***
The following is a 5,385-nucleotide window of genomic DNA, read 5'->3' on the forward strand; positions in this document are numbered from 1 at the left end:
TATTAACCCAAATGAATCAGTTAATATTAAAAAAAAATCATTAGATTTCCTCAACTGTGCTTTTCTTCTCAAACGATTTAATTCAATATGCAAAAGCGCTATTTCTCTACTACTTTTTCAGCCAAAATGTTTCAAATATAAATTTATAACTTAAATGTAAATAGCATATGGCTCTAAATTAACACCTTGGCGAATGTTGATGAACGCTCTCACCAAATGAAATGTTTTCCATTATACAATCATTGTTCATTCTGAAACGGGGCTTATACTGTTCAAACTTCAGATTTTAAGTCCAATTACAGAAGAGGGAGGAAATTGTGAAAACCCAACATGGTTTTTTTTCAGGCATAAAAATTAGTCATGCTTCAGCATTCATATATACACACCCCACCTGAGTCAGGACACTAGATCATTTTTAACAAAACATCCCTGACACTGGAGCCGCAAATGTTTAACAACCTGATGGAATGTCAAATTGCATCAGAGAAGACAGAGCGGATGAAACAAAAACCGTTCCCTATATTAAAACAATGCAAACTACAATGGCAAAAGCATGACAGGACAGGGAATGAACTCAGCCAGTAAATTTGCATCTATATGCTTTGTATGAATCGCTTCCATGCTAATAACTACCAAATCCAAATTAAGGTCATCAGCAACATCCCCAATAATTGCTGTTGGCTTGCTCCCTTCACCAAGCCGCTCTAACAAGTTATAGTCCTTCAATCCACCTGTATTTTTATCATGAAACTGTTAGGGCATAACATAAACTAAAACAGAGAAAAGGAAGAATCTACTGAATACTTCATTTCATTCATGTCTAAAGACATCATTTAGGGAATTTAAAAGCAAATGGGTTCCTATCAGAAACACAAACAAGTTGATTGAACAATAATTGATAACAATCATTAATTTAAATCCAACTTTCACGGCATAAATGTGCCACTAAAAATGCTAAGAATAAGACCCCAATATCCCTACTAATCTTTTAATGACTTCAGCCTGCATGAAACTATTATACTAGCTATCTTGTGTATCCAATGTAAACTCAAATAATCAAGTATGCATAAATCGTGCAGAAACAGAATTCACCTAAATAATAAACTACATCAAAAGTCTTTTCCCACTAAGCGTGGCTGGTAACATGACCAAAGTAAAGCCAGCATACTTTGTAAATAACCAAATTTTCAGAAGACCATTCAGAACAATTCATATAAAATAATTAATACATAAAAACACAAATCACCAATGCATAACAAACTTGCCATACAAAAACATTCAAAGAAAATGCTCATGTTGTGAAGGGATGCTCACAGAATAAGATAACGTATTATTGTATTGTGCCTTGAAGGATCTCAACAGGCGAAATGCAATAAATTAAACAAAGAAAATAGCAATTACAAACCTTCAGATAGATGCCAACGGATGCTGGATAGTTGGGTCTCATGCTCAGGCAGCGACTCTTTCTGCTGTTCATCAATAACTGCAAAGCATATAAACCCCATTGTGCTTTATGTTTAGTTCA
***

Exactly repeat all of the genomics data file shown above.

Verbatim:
The following is a 5,385-nucleotide window of genomic DNA, read 5'->3' on the forward strand; positions in this document are numbered from 1 at the left end:
TATTAACCCAAATGAATCAGTTAATATTAAAAAAAAATCATTAGATTTCCTCAACTGTGCTTTTCTTCTCAAACGATTTAATTCAATATGCAAAAGCGCTATTTCTCTACTACTTTTTCAGCCAAAATGTTTCAAATATAAATTTATAACTTAAATGTAAATAGCATATGGCTCTAAATTAACACCTTGGCGAATGTTGATGAACGCTCTCACCAAATGAAATGTTTTCCATTATACAATCATTGTTCATTCTGAAACGGGGCTTATACTGTTCAAACTTCAGATTTTAAGTCCAATTACAGAAGAGGGAGGAAATTGTGAAAACCCAACATGGTTTTTTTTCAGGCATAAAAATTAGTCATGCTTCAGCATTCATATATACACACCCCACCTGAGTCAGGACACTAGATCATTTTTAACAAAACATCCCTGACACTGGAGCCGCAAATGTTTAACAACCTGATGGAATGTCAAATTGCATCAGAGAAGACAGAGCGGATGAAACAAAAACCGTTCCCTATATTAAAACAATGCAAACTACAATGGCAAAAGCATGACAGGACAGGGAATGAACTCAGCCAGTAAATTTGCATCTATATGCTTTGTATGAATCGCTTCCATGCTAATAACTACCAAATCCAAATTAAGGTCATCAGCAACATCCCCAATAATTGCTGTTGGCTTGCTCCCTTCACCAAGCCGCTCTAACAAGTTATAGTCCTTCAATCCACCTGTATTTTTATCATGAAACTGTTAGGGCATAACATAAACTAAAACAGAGAAAAGGAAGAATCTACTGAATACTTCATTTCATTCATGTCTAAAGACATCATTTAGGGAATTTAAAAGCAAATGGGTTCCTATCAGAAACACAAACAAGTTGATTGAACAATAATTGATAACAATCATTAATTTAAATCCAACTTTCACGGCATAAATGTGCCACTAAAAATGCTAAGAATAAGACCCCAATATCCCTACTAATCTTTTAATGACTTCAGCCTGCATGAAACTATTATACTAGCTATCTTGTGTATCCAATGTAAACTCAAATAATCAAGTATGCATAAATCGTGCAGAAACAGAATTCACCTAAATAATAAACTACATCAAAAGTCTTTTCCCACTAAGCGTGGCTGGTAACATGACCAAAGTAAAGCCAGCATACTTTGTAAATAACCAAATTTTCAGAAGACCATTCAGAACAATTCATATAAAATAATTAATACATAAAAACACAAATCACCAATGCATAACAAACTTGCCATACAAAAACATTCAAAGAAAATGCTCATGTTGTGAAGGGATGCTCACAGAATAAGATAACGTATTATTGTATTGTGCCTTGAAGGATCTCAACAGGCGAAATGCAATAAATTAAACAAAGAAAATAGCAATTACAAACCTTCAGATAGATGCCAACGGATGCTGGATAGTTGGGTCTCATGCTCAGGCAGCGACTCTTTCTGCTGTTCATCAATAACTGCAAAGCATATAAACCCCATTGTGCTTTATGTTTAGTTCA